WildBrew™ Philly Sour is a unique species of Lachancea selected from nature by University of the Sciences in Philadelphia, PA, USA.
(Patent pending N° PCT/US20 18/043 148). WildBrew™
Philly Sour produces moderate amounts of lactic acid in addition to ethanol in one simple fermentation step. This first yeast in the WildBrew™ series is a great choice for innovative, sessionable sour beers with refreshing acidity and notes of stone fruit. With high attenuation, high flocculation and good head retention, WildBrew™ Philly Sour is an ideal yeast for traditional styles such as Berliner Weiss, Gose, American Lambic Style, American Wild Ales and its resistance to hops make it perfect for Sour IPA’s.
In Lallemand’s Standard Conditions Wort at 20°C (68°F) WildBrew™ Philly Sour yeast exhibits:
- Fermentation that can be completed in 10 days.
- High attenuation and High flocculation.
Aroma and flavor is sour, red apple and stone fruit, notably peach.
- The optimal temperature range for WildBrew™ Philly Sour yeast when producing
traditional styles is 20°C(68°F) to 25°C(77°F).
- In the Lallemand standard conditions wort, typical pH of 3.2-3.5 and titratable acidity of
0.1-0.4% lactic acid are achieved. Higher lactic acid levels will be achieved in worts that
are higher in glucose.
Lag phase, total fermentation time, attenuation and flavor are dependent on pitch rate, yeast handling, fermentation temperature and nutritional quality of the wort.
Following the launch of the new brewing yeast WildBrew™ Philly Sour, Lallemand have put together a list of frequently asked questions.
1.Is the Philly STA1 negative?
– Yes, the STA 1 gene is undetectable in WildBrew™ Philly Sour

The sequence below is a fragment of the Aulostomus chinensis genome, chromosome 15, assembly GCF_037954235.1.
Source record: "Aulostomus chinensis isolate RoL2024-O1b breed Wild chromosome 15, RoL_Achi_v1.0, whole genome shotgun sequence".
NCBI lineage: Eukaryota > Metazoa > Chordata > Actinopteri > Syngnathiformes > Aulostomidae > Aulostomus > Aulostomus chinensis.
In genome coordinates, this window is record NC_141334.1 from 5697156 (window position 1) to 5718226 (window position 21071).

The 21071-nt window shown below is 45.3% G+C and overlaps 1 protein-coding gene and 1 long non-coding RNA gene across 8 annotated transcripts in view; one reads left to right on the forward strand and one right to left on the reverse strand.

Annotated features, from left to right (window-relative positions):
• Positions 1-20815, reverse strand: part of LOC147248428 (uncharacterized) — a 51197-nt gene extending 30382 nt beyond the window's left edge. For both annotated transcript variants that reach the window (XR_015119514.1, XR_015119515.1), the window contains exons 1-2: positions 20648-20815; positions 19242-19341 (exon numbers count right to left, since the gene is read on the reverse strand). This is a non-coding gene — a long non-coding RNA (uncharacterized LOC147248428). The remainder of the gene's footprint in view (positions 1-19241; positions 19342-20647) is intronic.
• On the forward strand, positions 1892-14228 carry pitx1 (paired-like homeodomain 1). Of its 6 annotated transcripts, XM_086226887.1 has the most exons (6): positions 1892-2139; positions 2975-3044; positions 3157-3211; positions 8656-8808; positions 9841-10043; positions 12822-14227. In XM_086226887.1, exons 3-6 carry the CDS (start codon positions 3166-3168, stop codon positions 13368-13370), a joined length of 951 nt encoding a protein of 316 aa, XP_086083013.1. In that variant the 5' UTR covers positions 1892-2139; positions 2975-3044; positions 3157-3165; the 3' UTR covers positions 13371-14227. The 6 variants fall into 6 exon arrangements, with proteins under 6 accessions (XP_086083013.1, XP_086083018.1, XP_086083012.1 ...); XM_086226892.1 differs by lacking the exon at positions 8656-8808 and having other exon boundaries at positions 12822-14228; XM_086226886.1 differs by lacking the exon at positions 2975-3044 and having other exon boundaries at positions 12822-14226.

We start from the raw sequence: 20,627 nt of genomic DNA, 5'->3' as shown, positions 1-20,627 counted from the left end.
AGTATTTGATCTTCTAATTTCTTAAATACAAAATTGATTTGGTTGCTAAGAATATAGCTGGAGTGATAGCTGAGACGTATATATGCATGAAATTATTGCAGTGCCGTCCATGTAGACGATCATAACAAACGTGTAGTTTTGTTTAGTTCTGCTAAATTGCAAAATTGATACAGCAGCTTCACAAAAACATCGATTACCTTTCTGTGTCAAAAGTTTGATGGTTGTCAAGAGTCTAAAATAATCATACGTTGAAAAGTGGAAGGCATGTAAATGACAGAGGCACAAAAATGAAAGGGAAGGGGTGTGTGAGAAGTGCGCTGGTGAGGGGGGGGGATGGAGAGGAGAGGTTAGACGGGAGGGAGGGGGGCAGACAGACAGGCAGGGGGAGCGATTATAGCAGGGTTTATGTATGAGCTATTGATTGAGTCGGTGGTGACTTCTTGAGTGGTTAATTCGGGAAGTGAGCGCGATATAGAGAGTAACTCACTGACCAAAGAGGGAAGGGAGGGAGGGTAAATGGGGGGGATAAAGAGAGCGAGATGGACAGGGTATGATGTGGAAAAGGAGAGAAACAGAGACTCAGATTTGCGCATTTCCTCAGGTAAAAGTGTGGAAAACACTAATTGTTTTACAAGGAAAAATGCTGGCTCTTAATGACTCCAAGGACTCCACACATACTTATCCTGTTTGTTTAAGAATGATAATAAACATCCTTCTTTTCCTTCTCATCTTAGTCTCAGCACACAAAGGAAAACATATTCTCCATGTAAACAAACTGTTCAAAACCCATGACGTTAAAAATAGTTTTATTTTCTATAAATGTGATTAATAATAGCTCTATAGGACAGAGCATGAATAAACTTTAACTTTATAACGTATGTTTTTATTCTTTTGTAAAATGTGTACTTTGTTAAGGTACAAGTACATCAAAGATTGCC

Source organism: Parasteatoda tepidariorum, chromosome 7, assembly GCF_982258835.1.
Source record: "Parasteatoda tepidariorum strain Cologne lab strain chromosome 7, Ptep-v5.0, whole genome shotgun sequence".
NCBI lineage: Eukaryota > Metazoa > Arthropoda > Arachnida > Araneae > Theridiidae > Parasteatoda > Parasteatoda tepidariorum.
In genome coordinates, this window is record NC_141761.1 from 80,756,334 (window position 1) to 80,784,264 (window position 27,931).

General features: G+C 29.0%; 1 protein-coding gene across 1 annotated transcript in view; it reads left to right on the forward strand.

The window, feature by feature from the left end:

2.Is this a « wild » yeast? What precaution should I use?
– Philly Sour is « wild » yeast in the sense it is a non-Saccharomyces yeast
– Slow growing and killer negative, tends to be out competed by other brewing strains.
– Treat according to best practice for handling wild yeast.
3.How can I control the level of lactic acid?
– Higher levels of glucose in the wort will lead to higher levels of lactic acid produced.
– Glucose can be added as an adjunct at rates up to 5%, or lower mash temperatures could be used to achieve higher levels of glucose.
– Co-pitching with small amounts of another brewing strain will reduce the amount of lactic acid produced due to competition for sugars (in the lab, 10% Nottingham cut the lactic acid level by about 50%)
4.Can I bottle condition using this strain?
– Philly Sour should not be used as the fermenting strain during bottle conditioning.
A dedicated bottle conditioning strain such as LalBrew CBC-1 should be used when bottle conditioning WildBrew™ Philly Sour fermentations.
5.What is the pH range and how much acid does it produce?
– Produce less lactic acid than lactic acid bacteria,
– pH: 3.2-3.5, titratable acidity of 0.1-0.4% lactic acid produced.
6.What flavor does it produce?
– More glucose – peach
– Maltier – red apple
7. Was the “Philly Sour” yeast patented by Lallemand?
– No, “WildBrew™ Philly Sour” is the result of a University of the Sciences in Philadelphia (USciences) research program. USciences has applied for a patent protecting a method of brewing Sour beer using a “unique” and specific strain of Lachancea (described as a new species).
– Lallemand has executed a license agreement with USciences which gives us the exclusive rights to commercialize “WildBrew™ Philly Sour” and distribute this unique yeast strain to brewers around the world.
8. Is WildBrew™ Philly Sour Unique?
– It is a novel yeast species (that has not been described yet).
– It is an innovative tool and approach to obtain a Sour beer.
– It is the first non-Saccharomyces yeast produced in dry form within the quality specifications for brewing.